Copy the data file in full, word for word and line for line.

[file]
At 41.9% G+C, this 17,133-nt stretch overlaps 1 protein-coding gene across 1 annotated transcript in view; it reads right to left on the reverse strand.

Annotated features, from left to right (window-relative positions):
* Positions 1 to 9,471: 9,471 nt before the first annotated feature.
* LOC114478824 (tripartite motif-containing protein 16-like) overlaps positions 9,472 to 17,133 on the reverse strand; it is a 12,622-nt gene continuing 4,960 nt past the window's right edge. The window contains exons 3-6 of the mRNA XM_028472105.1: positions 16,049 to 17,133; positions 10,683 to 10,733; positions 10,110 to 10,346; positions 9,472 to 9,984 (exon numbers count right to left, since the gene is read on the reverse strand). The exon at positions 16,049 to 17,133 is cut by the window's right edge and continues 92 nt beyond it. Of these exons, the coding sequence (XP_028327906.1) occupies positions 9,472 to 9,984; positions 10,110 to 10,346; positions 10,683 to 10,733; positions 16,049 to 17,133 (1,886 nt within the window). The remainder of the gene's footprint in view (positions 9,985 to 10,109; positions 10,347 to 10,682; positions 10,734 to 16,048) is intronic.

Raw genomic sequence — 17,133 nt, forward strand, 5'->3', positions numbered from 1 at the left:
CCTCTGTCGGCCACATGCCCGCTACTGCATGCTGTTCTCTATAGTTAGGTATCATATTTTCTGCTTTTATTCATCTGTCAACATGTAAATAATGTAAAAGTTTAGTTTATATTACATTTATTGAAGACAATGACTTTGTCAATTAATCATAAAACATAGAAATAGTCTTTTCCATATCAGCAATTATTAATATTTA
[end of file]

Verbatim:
At 41.9% G+C, this 17,133-nt stretch overlaps 1 protein-coding gene across 1 annotated transcript in view; it reads right to left on the reverse strand.

Annotated features, from left to right (window-relative positions):
* Positions 1 to 9,471: 9,471 nt before the first annotated feature.
* LOC114478824 (tripartite motif-containing protein 16-like) overlaps positions 9,472 to 17,133 on the reverse strand; it is a 12,622-nt gene continuing 4,960 nt past the window's right edge. The window contains exons 3-6 of the mRNA XM_028472105.1: positions 16,049 to 17,133; positions 10,683 to 10,733; positions 10,110 to 10,346; positions 9,472 to 9,984 (exon numbers count right to left, since the gene is read on the reverse strand). The exon at positions 16,049 to 17,133 is cut by the window's right edge and continues 92 nt beyond it. Of these exons, the coding sequence (XP_028327906.1) occupies positions 9,472 to 9,984; positions 10,110 to 10,346; positions 10,683 to 10,733; positions 16,049 to 17,133 (1,886 nt within the window). The remainder of the gene's footprint in view (positions 9,985 to 10,109; positions 10,347 to 10,682; positions 10,734 to 16,048) is intronic.

Raw genomic sequence — 17,133 nt, forward strand, 5'->3', positions numbered from 1 at the left:
CCTCTGTCGGCCACATGCCCGCTACTGCATGCTGTTCTCTATAGTTAGGTATCATATTTTCTGCTTTTATTCATCTGTCAACATGTAAATAATGTAAAAGTTTAGTTTATATTACATTTATTGAAGACAATGACTTTGTCAATTAATCATAAAACATAGAAATAGTCTTTTCCATATCAGCAATTATTAATATTTA